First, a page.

HOT ITEM: In its first week on sale, Harper Lee’s Go Set a Watchman sold more than 1.1 million copies. There are now 3.3 million copies in print. The New York Times said, “Despite the disputes clouding the book’s release, and mixed reviews, readers flocked to bookstores to buy Watchman. . . . “ Barnes and Noble said it expected the book to be its best-selling title of the year.
Adam Gopnik reviewed Watchman in the July 27 New Yorker. “Though the new book is, to be blunt, a string of clichés, some of them are clichés only because, in the half century since Lee’s generation introduced them, they’ve become clichés; taken on their own terms, they remain quite touching and beautiful. The evocation of [the town of] Maycomb, with which the new book begins, and which recurs throughout its pages, is often magically alive.”
The Times quoted from an interview Lee gave in 1964: “I think the thing that I most deplore about American writing . . . is a lack of craftsmanship. It comes right down to this—the lack of absolute love for language, the lack of sitting down and working a good idea into a gem of an idea.”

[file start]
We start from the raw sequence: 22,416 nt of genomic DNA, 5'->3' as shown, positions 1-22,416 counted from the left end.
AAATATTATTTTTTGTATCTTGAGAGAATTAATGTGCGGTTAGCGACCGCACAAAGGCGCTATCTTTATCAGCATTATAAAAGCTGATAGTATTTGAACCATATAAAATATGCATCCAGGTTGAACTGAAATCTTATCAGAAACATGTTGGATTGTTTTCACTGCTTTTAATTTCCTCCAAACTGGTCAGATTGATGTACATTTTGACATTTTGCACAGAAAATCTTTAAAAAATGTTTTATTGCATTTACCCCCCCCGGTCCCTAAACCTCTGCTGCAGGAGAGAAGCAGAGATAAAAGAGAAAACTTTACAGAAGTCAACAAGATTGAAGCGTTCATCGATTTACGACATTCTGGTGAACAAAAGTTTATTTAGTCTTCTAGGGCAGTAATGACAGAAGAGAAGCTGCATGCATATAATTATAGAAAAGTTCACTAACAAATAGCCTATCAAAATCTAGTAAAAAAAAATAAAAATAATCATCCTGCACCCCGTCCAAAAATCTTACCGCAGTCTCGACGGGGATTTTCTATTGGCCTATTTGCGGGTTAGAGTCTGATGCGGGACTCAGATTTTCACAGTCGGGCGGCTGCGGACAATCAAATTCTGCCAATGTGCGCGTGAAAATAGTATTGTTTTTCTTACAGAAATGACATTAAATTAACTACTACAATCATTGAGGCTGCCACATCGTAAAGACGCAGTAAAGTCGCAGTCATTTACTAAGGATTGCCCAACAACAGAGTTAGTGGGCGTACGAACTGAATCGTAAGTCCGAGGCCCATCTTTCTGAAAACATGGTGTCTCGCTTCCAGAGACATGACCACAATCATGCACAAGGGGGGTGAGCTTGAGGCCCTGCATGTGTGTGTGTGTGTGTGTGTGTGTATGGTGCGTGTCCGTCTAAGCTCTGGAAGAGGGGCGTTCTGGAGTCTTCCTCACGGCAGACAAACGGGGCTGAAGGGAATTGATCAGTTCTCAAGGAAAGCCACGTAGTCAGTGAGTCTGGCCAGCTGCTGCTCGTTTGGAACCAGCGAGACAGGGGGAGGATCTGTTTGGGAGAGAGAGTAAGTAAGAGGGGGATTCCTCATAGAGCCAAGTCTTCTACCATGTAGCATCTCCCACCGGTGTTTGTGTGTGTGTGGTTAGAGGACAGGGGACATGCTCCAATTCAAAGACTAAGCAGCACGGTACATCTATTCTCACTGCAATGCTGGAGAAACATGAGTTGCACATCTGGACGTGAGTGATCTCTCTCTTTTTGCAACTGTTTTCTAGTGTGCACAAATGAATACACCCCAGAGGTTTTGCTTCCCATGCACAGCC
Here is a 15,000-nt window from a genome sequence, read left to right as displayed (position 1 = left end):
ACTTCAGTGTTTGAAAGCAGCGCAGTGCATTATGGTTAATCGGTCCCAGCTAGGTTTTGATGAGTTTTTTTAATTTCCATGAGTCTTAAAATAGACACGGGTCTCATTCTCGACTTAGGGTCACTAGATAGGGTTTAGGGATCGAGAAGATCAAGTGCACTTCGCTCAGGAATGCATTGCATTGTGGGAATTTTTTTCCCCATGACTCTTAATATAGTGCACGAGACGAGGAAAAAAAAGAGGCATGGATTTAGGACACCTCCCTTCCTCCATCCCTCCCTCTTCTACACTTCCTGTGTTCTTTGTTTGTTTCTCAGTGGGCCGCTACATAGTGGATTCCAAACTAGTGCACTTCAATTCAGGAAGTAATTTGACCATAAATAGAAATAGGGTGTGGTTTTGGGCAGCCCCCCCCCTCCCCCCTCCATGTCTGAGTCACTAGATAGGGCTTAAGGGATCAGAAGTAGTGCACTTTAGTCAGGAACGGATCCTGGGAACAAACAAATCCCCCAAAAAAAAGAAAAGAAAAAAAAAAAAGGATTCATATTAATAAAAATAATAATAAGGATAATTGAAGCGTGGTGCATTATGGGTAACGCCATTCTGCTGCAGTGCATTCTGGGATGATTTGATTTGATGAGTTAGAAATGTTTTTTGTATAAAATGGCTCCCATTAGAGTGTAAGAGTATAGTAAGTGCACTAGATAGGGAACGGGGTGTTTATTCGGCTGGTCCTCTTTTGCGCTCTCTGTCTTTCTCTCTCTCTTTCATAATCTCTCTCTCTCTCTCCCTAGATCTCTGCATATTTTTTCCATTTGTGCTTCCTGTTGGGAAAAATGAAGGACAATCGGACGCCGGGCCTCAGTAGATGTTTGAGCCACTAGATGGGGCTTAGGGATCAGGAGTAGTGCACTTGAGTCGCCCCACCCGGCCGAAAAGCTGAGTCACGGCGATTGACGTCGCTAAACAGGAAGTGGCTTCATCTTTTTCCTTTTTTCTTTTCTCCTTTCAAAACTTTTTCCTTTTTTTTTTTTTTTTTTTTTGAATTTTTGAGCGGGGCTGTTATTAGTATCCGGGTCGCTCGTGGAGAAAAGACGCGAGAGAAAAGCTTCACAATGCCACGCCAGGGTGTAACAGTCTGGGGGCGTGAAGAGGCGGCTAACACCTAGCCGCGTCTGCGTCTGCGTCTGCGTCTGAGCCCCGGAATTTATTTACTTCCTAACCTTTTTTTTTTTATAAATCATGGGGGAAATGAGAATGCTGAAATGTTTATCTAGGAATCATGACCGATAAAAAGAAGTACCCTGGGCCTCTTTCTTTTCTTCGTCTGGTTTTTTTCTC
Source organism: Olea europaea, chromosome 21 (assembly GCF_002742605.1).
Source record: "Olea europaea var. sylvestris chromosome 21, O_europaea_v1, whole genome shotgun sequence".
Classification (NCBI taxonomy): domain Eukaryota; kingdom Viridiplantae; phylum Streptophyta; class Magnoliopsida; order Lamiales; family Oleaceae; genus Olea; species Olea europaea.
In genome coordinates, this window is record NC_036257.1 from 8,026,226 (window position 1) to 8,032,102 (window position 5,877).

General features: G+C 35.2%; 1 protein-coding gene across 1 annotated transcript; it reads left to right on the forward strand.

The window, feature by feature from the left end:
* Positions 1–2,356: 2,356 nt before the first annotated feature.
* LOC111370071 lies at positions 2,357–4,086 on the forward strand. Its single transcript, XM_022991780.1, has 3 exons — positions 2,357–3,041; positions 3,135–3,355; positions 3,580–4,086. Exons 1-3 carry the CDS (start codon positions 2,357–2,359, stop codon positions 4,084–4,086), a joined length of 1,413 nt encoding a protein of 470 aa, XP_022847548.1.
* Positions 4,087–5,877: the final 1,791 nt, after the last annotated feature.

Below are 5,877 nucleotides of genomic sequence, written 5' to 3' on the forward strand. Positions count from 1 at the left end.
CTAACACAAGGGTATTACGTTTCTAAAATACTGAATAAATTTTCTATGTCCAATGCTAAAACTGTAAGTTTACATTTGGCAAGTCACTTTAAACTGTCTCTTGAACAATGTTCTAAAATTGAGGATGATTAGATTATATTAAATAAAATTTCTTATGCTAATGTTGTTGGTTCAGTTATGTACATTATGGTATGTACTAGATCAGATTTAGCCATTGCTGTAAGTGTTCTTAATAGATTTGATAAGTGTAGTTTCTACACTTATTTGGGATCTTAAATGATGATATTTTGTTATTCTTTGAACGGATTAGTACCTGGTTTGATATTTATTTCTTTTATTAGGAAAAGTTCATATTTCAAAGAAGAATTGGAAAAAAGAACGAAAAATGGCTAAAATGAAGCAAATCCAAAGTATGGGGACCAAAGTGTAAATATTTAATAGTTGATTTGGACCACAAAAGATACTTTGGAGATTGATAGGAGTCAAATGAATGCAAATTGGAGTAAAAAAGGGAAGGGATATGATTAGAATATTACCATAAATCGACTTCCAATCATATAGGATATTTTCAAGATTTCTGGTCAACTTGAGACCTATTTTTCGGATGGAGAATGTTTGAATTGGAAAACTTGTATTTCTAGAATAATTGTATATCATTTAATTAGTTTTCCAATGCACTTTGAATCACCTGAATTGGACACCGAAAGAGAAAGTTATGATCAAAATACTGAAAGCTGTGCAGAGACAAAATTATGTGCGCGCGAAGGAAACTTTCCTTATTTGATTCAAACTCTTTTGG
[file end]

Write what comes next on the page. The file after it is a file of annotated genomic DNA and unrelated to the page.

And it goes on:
A SPLENDID CLOAK: Adam Kirsch is a poet and the author of a biography of Benjamin Disraeli. In an essay in Sunday’s Times Book Review, Kirsch wrote about literary boredom. He said that Proust noted that genuine innovation in art usually strikes us, at first, as mere incompetence, because it refuses to conform to received aesthetic standards.
Kirsch wrote: “This is not to say that a boring book is always a clandestine work of genius; but it does suggest that a certain kind of boredom—the boredom of incomprehension, rather than the boredom of over familiarity—should be taken as a challenge. The most useful question to ask about a boring book is not ‘Why is this author incompetent?’ but ‘What is this author trying to do that I don’t understand?’ Whether the book in question was published two hundred years ago or last week, our boredom may turn out to be merely the cloak of its splendor.”